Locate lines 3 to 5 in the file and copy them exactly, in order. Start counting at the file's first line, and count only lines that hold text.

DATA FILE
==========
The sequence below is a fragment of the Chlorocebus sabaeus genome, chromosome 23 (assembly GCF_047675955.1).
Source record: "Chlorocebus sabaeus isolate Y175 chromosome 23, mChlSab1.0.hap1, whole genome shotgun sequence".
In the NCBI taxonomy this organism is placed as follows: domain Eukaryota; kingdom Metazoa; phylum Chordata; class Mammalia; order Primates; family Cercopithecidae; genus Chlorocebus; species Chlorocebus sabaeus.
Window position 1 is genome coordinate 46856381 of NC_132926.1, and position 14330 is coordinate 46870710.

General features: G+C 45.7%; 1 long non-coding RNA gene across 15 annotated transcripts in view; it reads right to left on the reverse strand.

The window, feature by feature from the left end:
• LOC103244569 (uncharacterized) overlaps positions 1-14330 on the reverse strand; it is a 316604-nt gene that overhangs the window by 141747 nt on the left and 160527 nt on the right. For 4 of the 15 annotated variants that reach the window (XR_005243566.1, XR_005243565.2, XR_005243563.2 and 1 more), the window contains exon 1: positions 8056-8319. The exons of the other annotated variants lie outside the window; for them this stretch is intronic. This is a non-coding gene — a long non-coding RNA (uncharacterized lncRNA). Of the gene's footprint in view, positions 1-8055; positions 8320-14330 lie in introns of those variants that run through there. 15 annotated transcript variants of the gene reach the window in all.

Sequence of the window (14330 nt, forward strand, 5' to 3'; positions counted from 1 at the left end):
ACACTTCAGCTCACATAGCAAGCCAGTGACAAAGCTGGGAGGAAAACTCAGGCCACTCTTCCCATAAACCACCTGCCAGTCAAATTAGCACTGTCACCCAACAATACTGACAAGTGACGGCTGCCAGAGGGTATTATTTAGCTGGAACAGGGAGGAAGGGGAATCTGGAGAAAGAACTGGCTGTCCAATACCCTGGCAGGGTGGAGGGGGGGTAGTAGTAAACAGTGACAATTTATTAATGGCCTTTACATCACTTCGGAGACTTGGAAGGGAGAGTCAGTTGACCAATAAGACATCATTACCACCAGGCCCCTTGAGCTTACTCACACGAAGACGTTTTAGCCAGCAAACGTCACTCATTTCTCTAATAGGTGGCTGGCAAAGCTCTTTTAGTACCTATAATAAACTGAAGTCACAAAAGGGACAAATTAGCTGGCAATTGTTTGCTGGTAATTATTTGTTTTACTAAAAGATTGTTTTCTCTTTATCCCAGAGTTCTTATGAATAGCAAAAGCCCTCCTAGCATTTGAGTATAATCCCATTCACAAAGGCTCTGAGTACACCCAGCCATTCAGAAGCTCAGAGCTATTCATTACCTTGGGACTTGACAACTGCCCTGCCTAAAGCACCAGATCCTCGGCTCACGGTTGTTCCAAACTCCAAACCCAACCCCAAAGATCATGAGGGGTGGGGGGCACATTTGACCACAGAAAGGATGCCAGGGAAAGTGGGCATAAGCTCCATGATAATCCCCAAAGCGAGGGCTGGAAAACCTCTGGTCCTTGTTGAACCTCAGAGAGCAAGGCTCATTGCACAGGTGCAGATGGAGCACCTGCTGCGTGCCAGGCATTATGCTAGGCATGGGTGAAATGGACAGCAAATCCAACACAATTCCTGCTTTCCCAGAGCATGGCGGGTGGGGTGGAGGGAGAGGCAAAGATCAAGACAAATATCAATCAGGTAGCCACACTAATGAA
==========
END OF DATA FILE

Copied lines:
In the NCBI taxonomy this organism is placed as follows: domain Eukaryota; kingdom Metazoa; phylum Chordata; class Mammalia; order Primates; family Cercopithecidae; genus Chlorocebus; species Chlorocebus sabaeus.
Window position 1 is genome coordinate 46856381 of NC_132926.1, and position 14330 is coordinate 46870710.

General features: G+C 45.7%; 1 long non-coding RNA gene across 15 annotated transcripts in view; it reads right to left on the reverse strand.